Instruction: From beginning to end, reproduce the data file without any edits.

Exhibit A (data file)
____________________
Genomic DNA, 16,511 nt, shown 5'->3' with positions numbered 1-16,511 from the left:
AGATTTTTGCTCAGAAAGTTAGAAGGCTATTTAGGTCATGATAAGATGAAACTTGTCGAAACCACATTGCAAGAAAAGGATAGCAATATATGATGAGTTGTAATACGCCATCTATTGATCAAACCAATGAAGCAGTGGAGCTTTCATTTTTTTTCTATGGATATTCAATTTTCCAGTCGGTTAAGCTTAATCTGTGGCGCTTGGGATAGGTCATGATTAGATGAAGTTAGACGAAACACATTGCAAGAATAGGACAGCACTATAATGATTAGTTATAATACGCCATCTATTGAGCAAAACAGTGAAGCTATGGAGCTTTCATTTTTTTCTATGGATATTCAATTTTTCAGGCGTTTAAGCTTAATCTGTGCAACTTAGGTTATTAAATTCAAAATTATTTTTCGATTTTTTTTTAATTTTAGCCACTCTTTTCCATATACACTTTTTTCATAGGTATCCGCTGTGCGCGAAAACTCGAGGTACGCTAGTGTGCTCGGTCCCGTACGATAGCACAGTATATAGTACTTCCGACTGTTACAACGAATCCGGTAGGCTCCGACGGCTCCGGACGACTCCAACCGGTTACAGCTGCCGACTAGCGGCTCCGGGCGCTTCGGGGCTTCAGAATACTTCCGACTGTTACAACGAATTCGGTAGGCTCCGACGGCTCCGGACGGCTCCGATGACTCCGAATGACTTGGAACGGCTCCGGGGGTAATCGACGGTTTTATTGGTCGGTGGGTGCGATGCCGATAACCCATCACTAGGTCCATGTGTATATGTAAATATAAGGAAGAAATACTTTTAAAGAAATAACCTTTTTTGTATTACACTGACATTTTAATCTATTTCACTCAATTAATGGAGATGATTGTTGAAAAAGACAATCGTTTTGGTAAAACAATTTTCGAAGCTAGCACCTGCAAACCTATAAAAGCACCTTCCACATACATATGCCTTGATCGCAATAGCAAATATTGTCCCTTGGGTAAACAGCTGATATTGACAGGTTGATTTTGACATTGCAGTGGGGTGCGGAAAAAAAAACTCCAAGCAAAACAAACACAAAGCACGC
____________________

Genomic DNA, 16,511 nt, shown 5'->3' with positions numbered 1-16,511 from the left:
AGATTTTTGCTCAGAAAGTTAGAAGGCTATTTAGGTCATGATAAGATGAAACTTGTCGAAACCACATTGCAAGAAAAGGATAGCAATATATGATGAGTTGTAATACGCCATCTATTGATCAAACCAATGAAGCAGTGGAGCTTTCATTTTTTTTCTATGGATATTCAATTTTCCAGTCGGTTAAGCTTAATCTGTGGCGCTTGGGATAGGTCATGATTAGATGAAGTTAGACGAAACACATTGCAAGAATAGGACAGCACTATAATGATTAGTTATAATACGCCATCTATTGAGCAAAACAGTGAAGCTATGGAGCTTTCATTTTTTTCTATGGATATTCAATTTTTCAGGCGTTTAAGCTTAATCTGTGCAACTTAGGTTATTAAATTCAAAATTATTTTTCGATTTTTTTTTAATTTTAGCCACTCTTTTCCATATACACTTTTTTCATAGGTATCCGCTGTGCGCGAAAACTCGAGGTACGCTAGTGTGCTCGGTCCCGTACGATAGCACAGTATATAGTACTTCCGACTGTTACAACGAATCCGGTAGGCTCCGACGGCTCCGGACGACTCCAACCGGTTACAGCTGCCGACTAGCGGCTCCGGGCGCTTCGGGGCTTCAGAATACTTCCGACTGTTACAACGAATTCGGTAGGCTCCGACGGCTCCGGACGGCTCCGATGACTCCGAATGACTTGGAACGGCTCCGGGGGTAATCGACGGTTTTATTGGTCGGTGGGTGCGATGCCGATAACCCATCACTAGGTCCATGTGTATATGTAAATATAAGGAAGAAATACTTTTAAAGAAATAACCTTTTTTGTATTACACTGACATTTTAATCTATTTCACTCAATTAATGGAGATGATTGTTGAAAAAGACAATCGTTTTGGTAAAACAATTTTCGAAGCTAGCACCTGCAAACCTATAAAAGCACCTTCCACATACATATGCCTTGATCGCAATAGCAAATATTGTCCCTTGGGTAAACAGCTGATATTGACAGGTTGATTTTGACATTGCAGTGGGGTGCGGAAAAAAAAACTCCAAGCAAAACAAACACAAAGCACGC